Clean Hands? Scrupulosity and COVID-19

Jesse SummersSometimes we do what is right because it’s right, and sometimes it’s because we’re anxious about doing anything wrong. For those people with scrupulosity, a form of obsessive-compulsive disorder that focuses on moral or religious issues, they might do the right thing, but they do it to soothe their anxiety. They are excessively concerned about how any action, however small, could make them a sinner.

One thing we’ve learned during the COVID-19 pandemic is how much more carefully we should have been washing our hands and avoiding others when we or they are sick. Maybe we’ll all start carrying alcohol wipes and hand sanitizer and stop shaking hands. We have already come to look at ourselves and each other differently. We see our hands and “high touchpoint” surfaces as disease carriers and imagine the ways that germs might be inadvertently transmitted.

These ways of looking at the world are exactly how someone with an anxiety disorder sees it. Someone with hand-washing OCD is led by their anxiety that their hands, if not washed thoroughly and repeatedly, could transmit disease. They’re not wrong about this possibility, just as the person with scrupulosity isn’t wrong that the smallest action could have moral consequences. The problem is that those with anxiety disorders are too worried about these possibilities. But if the rest of us weren’t worried enough, then how will we survive this pandemic without developing hand-washing OCD or any other anxiety disorder?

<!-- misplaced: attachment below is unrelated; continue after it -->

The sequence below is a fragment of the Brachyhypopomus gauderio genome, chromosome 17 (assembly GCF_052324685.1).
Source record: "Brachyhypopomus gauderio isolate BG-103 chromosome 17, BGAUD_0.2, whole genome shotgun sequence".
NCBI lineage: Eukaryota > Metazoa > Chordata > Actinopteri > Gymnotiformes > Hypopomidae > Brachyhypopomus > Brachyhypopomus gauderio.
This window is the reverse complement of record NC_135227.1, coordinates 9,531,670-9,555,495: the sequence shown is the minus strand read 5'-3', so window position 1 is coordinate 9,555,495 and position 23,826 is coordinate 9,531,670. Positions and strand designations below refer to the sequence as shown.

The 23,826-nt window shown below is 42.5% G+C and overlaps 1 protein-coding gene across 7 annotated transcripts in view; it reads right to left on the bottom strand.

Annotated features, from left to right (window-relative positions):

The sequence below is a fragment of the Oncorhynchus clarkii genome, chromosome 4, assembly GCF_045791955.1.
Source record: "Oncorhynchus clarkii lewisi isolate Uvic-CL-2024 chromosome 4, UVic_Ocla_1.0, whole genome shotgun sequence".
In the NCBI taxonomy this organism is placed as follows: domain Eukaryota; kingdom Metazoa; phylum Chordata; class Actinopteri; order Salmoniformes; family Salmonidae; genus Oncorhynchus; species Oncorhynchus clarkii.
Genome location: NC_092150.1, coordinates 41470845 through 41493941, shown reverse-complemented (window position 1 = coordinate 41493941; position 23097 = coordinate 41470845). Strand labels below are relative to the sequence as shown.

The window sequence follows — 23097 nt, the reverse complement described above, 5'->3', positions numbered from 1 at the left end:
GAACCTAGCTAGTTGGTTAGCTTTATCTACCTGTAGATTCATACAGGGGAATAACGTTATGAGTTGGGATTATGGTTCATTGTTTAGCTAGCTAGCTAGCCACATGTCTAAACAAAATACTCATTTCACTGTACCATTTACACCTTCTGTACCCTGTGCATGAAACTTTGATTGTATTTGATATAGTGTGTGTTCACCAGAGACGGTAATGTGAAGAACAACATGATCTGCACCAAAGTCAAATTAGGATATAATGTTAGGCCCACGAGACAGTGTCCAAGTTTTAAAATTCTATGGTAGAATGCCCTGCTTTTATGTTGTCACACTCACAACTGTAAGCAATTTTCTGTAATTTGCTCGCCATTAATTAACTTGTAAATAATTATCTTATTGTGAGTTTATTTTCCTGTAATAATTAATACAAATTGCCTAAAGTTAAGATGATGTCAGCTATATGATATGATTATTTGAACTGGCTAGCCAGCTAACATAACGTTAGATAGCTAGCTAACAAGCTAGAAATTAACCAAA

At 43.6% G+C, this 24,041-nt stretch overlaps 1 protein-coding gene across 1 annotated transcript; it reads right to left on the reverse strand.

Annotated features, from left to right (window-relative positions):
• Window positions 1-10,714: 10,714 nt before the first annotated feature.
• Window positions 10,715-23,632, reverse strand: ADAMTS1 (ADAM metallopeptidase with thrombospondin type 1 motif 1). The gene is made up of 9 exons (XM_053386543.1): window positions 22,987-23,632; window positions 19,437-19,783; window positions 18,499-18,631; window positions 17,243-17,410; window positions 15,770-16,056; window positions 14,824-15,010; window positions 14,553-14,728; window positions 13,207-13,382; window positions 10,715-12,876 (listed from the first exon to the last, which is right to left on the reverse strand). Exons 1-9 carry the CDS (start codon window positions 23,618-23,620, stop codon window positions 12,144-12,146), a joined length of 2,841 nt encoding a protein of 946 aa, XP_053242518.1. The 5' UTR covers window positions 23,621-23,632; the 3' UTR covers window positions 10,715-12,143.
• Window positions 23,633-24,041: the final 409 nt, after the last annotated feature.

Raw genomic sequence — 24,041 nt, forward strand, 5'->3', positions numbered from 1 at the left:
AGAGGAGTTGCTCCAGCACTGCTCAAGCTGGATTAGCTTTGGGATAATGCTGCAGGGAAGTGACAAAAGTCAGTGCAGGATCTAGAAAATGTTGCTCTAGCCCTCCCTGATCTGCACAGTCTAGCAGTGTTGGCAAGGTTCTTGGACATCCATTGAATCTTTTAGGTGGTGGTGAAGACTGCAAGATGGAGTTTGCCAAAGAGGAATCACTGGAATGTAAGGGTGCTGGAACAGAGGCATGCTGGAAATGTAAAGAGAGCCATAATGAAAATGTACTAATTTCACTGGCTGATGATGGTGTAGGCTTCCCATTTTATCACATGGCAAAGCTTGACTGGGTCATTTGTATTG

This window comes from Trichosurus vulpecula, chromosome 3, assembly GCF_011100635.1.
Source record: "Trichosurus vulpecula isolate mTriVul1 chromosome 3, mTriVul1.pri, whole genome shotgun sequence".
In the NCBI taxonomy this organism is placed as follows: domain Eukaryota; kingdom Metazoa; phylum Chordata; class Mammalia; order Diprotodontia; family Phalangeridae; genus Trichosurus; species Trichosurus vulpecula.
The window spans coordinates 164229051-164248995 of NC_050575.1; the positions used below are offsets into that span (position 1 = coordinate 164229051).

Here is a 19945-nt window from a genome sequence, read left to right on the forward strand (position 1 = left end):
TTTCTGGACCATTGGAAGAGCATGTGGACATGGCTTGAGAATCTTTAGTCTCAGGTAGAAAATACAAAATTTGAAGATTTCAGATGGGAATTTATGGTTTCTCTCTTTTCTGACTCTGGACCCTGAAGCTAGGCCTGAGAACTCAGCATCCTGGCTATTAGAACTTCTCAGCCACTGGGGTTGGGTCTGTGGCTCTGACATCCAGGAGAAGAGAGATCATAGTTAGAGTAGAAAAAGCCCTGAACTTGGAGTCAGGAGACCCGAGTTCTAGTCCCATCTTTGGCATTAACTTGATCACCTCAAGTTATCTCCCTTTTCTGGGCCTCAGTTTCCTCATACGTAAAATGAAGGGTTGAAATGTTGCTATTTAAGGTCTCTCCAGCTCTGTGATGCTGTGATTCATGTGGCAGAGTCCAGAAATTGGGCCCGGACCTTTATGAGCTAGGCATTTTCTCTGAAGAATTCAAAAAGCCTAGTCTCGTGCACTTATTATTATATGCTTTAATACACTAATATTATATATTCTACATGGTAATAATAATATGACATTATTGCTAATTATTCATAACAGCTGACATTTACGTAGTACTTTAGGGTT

Psychologists distinguish anxiety from fear. Fear is what we feel about a specific danger. I felt fear about the snake in my path on the Al Buehler trail. Anxiety is what we feel when there’s no specific danger: anxiety is what I felt every time I ran past that same spot for the next couple of months. Anxiety is what I feel sitting in my house now wondering about the future.

Anxiety can be valuable. It puts a person on high alert, which focuses their attention on what they need to do to avoid some potential threat. That’s especially helpful when we don’t know or understand much about the threat we’re facing. But anxiety isn’t always proportionate to the danger, and it can survive long after a threat is gone.

For most of us, anxiety responds to reassurance: if I’ve washed my hands thoroughly for 20 seconds, then I feel reassured that my hands are clean enough to touch food and most other things and not to think about them again for a while. But it’s possible that I missed a spot when I was washing. And it’s possible that this piece of paper I’m touching now was touched by a box that was touched by a delivery person 3 days ago who was possibly sick, and the virus just possibly survived that long. It’s unlikely, but it’s possible!

The path from normal anxiety to an anxiety disorder walks alongside these possibilities. As we come to demand more reassurance, we also find more elaborate explanations of how each reassurance might possibly be wrong.

So the test for whether we’re too worried isn’t whether there could be a danger—there are dangers, and we’ll now be more attentive to them. The test, though, is whether we’re responding to the actual threat or to our anxiety about it. Put another way, we should ask why we’re worried and then see what kind of answer we give ourselves. If we’re worried by the virus, then we should be able to identify what kind of reassurance would make that anxiety diminish. If nothing short of living in a bubble seems to diminish it, then our anxiety will have taken on a dangerous life of its own.

Jesse Summers’ book Clean Hands?: Philosophical Reflections on Scrupulosity (with Walter Sinnott-Armstrong) is available from Oxford University Press.
Read more about it here.